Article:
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Article

Drivers of Benthic Macroinvertebrate Assemblages in Equatorial Alpine Rivers of the Rwenzoris (Uganda)

1
Laboratory of Environmental Toxicology and Aquatic Ecology, Ghent University, Coupure Links 653, B-9000 Ghent, Belgium
2
Provincial Centre of Environmental Research, Godshuizenlaan 95, 9000 Gent, Belgium
*
Author to whom correspondence should be addressed.
Water 2020, 12(6), 1668; https://doi.org/10.3390/w12061668
Received: 21 April 2020 / Revised: 30 May 2020 / Accepted: 6 June 2020 / Published: 11 June 2020
(This article belongs to the Special Issue Applied Ecology Research for Water Quality Management)

Abstract

The Sub-Saharan alpine freshwater biodiversity is currently impacted by human settlements, climate change, agriculture, and mining activities. Because of the limited biodiversity studies in the region, a better understanding is needed of the important environmental variables affecting macroinvertebrate assemblages. In this paper, macroinvertebrate diversity responses to 18 environmental variables were studied at 30 sites along unique Rwenzori rivers at the equator in Uganda. We hypothesized that anthropogenic disturbance and local environmental variables affect macroinvertebrate diversity, irrespective of altitudinal gradients. Based on altitude and climate, the sites were subdivided into three altitude groups consisting of 10 sites each: upstream (US) 1400–1600 m.a.s.l.; midstream (MS) 1091–1399 m.a.s.l., and downstream (DS) 900–1090 m.a.s.l. A total of 44 macroinvertebrate families and 1623 individuals were identified. The macroinvertebrate diversity patterns were influenced by temperature, altitude, and latitude. Regression analysis revealed that temperature and nickel, were negative predictors of taxa richness. Nickel, which is released by mining activity, is detrimental to aquatic communities in Sub-Saharan alpine ecosystems. Significant longitudinal variation in macroinvertebrate diversity was observed between the sites, which were also affected by mineral and temperature gradients. Our study highlights the need for long-term monitoring in this region to detect and reduce the threats to river biodiversity from anthropogenic activity.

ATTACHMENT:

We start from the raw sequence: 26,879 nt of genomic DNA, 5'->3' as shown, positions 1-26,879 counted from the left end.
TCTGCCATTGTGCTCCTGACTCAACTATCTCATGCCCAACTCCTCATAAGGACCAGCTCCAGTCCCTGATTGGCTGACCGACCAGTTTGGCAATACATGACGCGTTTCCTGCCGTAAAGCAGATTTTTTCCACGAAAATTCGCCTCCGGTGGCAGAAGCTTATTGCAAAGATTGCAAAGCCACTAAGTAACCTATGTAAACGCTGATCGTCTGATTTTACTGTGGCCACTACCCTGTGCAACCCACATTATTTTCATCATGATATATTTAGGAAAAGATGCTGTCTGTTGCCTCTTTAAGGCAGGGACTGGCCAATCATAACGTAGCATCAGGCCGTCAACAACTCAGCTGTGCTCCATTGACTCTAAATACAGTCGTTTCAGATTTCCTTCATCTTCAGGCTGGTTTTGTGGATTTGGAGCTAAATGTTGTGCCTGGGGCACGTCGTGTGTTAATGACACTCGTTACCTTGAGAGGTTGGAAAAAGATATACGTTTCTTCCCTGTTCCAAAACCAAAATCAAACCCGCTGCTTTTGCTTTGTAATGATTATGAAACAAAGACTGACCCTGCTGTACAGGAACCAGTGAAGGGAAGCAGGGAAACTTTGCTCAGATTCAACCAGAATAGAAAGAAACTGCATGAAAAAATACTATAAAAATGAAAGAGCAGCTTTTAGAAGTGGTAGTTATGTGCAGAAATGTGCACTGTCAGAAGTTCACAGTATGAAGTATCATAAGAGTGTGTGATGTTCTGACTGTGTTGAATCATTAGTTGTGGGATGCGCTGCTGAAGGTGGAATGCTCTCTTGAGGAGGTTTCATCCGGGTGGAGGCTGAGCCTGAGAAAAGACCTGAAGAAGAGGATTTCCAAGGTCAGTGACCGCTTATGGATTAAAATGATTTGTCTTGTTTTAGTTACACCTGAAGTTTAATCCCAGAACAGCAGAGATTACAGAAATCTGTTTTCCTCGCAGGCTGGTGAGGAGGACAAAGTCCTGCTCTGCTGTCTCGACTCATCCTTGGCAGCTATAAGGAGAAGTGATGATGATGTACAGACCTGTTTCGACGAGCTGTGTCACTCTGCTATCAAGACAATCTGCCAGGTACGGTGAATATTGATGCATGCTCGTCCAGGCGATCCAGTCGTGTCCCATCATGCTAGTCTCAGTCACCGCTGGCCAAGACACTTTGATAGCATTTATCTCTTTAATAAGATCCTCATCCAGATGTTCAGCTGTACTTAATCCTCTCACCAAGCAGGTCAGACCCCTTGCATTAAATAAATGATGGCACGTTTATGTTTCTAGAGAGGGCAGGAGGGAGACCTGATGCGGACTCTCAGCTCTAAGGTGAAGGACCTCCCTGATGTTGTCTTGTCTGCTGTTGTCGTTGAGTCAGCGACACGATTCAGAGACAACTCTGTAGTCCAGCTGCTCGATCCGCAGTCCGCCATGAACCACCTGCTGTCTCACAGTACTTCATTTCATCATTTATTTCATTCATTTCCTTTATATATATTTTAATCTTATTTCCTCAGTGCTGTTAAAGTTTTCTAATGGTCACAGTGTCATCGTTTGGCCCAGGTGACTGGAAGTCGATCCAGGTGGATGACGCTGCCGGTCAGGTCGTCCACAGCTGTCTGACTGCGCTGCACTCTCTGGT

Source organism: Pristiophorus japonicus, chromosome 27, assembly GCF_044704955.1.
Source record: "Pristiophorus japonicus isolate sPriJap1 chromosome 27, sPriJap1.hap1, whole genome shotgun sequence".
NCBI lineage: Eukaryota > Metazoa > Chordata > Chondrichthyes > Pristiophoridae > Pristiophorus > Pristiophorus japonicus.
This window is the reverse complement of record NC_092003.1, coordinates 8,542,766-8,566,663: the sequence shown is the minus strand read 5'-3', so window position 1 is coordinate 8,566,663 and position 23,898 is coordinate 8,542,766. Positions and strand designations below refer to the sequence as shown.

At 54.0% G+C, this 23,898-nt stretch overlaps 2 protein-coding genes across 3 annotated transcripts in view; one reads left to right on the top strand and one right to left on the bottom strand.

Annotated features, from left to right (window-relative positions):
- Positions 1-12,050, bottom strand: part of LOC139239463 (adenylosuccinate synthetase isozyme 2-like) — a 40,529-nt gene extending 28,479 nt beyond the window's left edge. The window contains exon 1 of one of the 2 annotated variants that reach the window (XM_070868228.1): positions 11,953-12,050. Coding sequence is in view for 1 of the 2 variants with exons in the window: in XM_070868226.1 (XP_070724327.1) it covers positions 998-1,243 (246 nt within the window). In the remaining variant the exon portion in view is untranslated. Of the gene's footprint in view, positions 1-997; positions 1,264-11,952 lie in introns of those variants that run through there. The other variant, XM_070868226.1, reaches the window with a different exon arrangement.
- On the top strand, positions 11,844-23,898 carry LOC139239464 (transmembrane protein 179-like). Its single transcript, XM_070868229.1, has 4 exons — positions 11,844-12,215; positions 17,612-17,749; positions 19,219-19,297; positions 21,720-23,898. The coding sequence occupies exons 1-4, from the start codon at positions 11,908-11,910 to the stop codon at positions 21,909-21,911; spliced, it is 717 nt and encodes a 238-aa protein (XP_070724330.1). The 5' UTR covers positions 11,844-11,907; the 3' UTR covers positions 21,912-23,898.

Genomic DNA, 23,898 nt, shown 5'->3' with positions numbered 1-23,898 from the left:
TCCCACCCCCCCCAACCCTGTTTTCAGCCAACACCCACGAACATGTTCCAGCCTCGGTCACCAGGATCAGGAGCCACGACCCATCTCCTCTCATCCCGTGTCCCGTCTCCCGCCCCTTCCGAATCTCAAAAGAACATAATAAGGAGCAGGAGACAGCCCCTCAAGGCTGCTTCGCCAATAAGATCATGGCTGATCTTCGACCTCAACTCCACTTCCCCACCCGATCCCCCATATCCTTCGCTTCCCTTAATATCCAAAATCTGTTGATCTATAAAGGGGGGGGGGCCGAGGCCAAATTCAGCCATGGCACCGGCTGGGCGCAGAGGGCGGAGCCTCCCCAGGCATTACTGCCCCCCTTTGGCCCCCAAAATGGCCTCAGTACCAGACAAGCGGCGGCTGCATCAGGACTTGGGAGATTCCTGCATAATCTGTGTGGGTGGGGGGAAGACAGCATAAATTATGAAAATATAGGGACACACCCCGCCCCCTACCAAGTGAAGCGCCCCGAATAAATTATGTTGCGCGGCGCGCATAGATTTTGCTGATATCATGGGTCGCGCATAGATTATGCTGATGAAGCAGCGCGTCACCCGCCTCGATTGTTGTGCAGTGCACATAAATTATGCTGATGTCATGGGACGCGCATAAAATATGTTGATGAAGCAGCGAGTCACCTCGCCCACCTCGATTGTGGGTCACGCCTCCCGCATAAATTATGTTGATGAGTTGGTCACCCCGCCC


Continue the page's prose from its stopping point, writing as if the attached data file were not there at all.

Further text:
Keywords: macroinvertebrate diversity; glacier-fed rivers; LASSO; biodiversity indices; Equator; Uganda macroinvertebrate diversity; glacier-fed rivers; LASSO; biodiversity indices; Equator; Uganda

1. Introduction

The global biodiversity is increasingly under threat due to both man-made and natural stressors [1,2,3]. The Sub-Saharan African biomes (grasslands and forests) are greatly affected by biodiversity losses as a result of human development activities (i.e., mining, agriculture, and industry) and climatological changes (i.e., extreme precipitation events and increasing temperature) [4,5]. Sub-Saharan Africa contains many ecoregions, which are considered to be among the richest in global biodiversity [6,7,8]. One of these biodiverse Sub-ecoregions, the western branch of the East African Rift System (EARS), encompasses the central African Albertine Rift region, where the Rwenzori mountains are situated and which are part of the East African plateau mountain ranges [9,10,11]. The Rwenzori region has a national park that is a UNESCO world heritage site and is earmarked as one of the Global 200 freshwater ecoregions [12,13]. Rwenzori rivers and streams are part of the Lake Edward basin [14], which includes rivers of Nyawamba, Nyamugasani, Mubuku, and Mpanga that are mainly fed by both glacial meltwater and rainfall, and are vital headwaters for the White Nile [15]. These rivers and streams are unique, being glacier-fed streams located at the equator, and present a rare opportunity to study the drivers of macroinvertebrate assemblages in these alpine rivers.